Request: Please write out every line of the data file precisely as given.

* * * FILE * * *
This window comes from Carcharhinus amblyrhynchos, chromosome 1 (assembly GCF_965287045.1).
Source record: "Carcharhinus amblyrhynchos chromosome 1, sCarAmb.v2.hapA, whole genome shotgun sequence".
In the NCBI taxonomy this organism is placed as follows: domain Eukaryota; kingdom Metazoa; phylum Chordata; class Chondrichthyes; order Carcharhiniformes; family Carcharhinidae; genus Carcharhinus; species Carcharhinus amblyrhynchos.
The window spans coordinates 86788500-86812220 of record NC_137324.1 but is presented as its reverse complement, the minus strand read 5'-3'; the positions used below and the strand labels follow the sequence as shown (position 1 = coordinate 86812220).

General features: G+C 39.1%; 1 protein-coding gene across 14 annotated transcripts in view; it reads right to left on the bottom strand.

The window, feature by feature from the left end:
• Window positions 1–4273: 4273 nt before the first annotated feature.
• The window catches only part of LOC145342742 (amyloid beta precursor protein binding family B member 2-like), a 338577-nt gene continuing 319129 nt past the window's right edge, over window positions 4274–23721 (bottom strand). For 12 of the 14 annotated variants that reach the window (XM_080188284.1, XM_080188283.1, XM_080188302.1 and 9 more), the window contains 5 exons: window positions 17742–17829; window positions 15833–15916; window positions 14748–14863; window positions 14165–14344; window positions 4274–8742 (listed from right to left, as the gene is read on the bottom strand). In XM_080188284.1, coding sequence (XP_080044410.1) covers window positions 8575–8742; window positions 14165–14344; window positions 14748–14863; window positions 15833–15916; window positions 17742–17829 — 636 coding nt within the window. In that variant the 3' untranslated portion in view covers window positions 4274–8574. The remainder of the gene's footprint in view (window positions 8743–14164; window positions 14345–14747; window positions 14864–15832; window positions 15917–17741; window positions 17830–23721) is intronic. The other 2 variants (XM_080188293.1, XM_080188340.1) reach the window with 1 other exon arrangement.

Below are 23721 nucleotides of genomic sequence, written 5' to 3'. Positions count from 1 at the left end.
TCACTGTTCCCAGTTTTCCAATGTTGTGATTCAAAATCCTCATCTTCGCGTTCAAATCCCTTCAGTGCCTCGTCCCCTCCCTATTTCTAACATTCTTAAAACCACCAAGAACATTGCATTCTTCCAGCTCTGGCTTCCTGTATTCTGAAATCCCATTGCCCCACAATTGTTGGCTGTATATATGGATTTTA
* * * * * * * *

This window comes from Carcharhinus amblyrhynchos, chromosome 1 (assembly GCF_965287045.1).
Source record: "Carcharhinus amblyrhynchos chromosome 1, sCarAmb.v2.hapA, whole genome shotgun sequence".
In the NCBI taxonomy this organism is placed as follows: domain Eukaryota; kingdom Metazoa; phylum Chordata; class Chondrichthyes; order Carcharhiniformes; family Carcharhinidae; genus Carcharhinus; species Carcharhinus amblyrhynchos.
The window spans coordinates 86788500-86812220 of record NC_137324.1 but is presented as its reverse complement, the minus strand read 5'-3'; the positions used below and the strand labels follow the sequence as shown (position 1 = coordinate 86812220).

General features: G+C 39.1%; 1 protein-coding gene across 14 annotated transcripts in view; it reads right to left on the bottom strand.

The window, feature by feature from the left end:
• Window positions 1–4273: 4273 nt before the first annotated feature.
• The window catches only part of LOC145342742 (amyloid beta precursor protein binding family B member 2-like), a 338577-nt gene continuing 319129 nt past the window's right edge, over window positions 4274–23721 (bottom strand). For 12 of the 14 annotated variants that reach the window (XM_080188284.1, XM_080188283.1, XM_080188302.1 and 9 more), the window contains 5 exons: window positions 17742–17829; window positions 15833–15916; window positions 14748–14863; window positions 14165–14344; window positions 4274–8742 (listed from right to left, as the gene is read on the bottom strand). In XM_080188284.1, coding sequence (XP_080044410.1) covers window positions 8575–8742; window positions 14165–14344; window positions 14748–14863; window positions 15833–15916; window positions 17742–17829 — 636 coding nt within the window. In that variant the 3' untranslated portion in view covers window positions 4274–8574. The remainder of the gene's footprint in view (window positions 8743–14164; window positions 14345–14747; window positions 14864–15832; window positions 15917–17741; window positions 17830–23721) is intronic. The other 2 variants (XM_080188293.1, XM_080188340.1) reach the window with 1 other exon arrangement.

Below are 23721 nucleotides of genomic sequence, written 5' to 3'. Positions count from 1 at the left end.
TCACTGTTCCCAGTTTTCCAATGTTGTGATTCAAAATCCTCATCTTCGCGTTCAAATCCCTTCAGTGCCTCGTCCCCTCCCTATTTCTAACATTCTTAAAACCACCAAGAACATTGCATTCTTCCAGCTCTGGCTTCCTGTATTCTGAAATCCCATTGCCCCACAATTGTTGGCTGTATATATGGATTTTA